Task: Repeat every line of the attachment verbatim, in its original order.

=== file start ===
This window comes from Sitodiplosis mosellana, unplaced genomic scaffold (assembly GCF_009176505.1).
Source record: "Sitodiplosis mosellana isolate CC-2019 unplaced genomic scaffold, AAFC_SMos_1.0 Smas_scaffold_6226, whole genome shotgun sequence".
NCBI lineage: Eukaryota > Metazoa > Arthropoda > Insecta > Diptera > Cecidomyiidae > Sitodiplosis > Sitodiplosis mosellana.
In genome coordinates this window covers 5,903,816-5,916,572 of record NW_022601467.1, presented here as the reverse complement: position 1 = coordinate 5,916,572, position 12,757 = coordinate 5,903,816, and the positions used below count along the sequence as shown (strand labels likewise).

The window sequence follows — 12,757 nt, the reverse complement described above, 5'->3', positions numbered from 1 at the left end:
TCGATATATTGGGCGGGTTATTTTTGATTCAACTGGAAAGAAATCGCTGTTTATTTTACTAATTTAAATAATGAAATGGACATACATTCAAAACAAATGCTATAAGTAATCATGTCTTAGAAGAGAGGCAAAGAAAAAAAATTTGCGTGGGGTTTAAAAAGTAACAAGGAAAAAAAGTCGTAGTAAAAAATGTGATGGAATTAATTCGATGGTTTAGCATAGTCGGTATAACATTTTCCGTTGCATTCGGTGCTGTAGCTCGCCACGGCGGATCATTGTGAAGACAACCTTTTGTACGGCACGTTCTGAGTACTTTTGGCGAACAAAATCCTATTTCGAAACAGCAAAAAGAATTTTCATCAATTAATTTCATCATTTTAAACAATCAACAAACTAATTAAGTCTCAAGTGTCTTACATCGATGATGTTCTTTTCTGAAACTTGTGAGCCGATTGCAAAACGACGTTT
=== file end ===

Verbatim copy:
This window comes from Sitodiplosis mosellana, unplaced genomic scaffold (assembly GCF_009176505.1).
Source record: "Sitodiplosis mosellana isolate CC-2019 unplaced genomic scaffold, AAFC_SMos_1.0 Smas_scaffold_6226, whole genome shotgun sequence".
NCBI lineage: Eukaryota > Metazoa > Arthropoda > Insecta > Diptera > Cecidomyiidae > Sitodiplosis > Sitodiplosis mosellana.
In genome coordinates this window covers 5,903,816-5,916,572 of record NW_022601467.1, presented here as the reverse complement: position 1 = coordinate 5,916,572, position 12,757 = coordinate 5,903,816, and the positions used below count along the sequence as shown (strand labels likewise).

The window sequence follows — 12,757 nt, the reverse complement described above, 5'->3', positions numbered from 1 at the left end:
TCGATATATTGGGCGGGTTATTTTTGATTCAACTGGAAAGAAATCGCTGTTTATTTTACTAATTTAAATAATGAAATGGACATACATTCAAAACAAATGCTATAAGTAATCATGTCTTAGAAGAGAGGCAAAGAAAAAAAATTTGCGTGGGGTTTAAAAAGTAACAAGGAAAAAAAGTCGTAGTAAAAAATGTGATGGAATTAATTCGATGGTTTAGCATAGTCGGTATAACATTTTCCGTTGCATTCGGTGCTGTAGCTCGCCACGGCGGATCATTGTGAAGACAACCTTTTGTACGGCACGTTCTGAGTACTTTTGGCGAACAAAATCCTATTTCGAAACAGCAAAAAGAATTTTCATCAATTAATTTCATCATTTTAAACAATCAACAAACTAATTAAGTCTCAAGTGTCTTACATCGATGATGTTCTTTTCTGAAACTTGTGAGCCGATTGCAAAACGACGTTT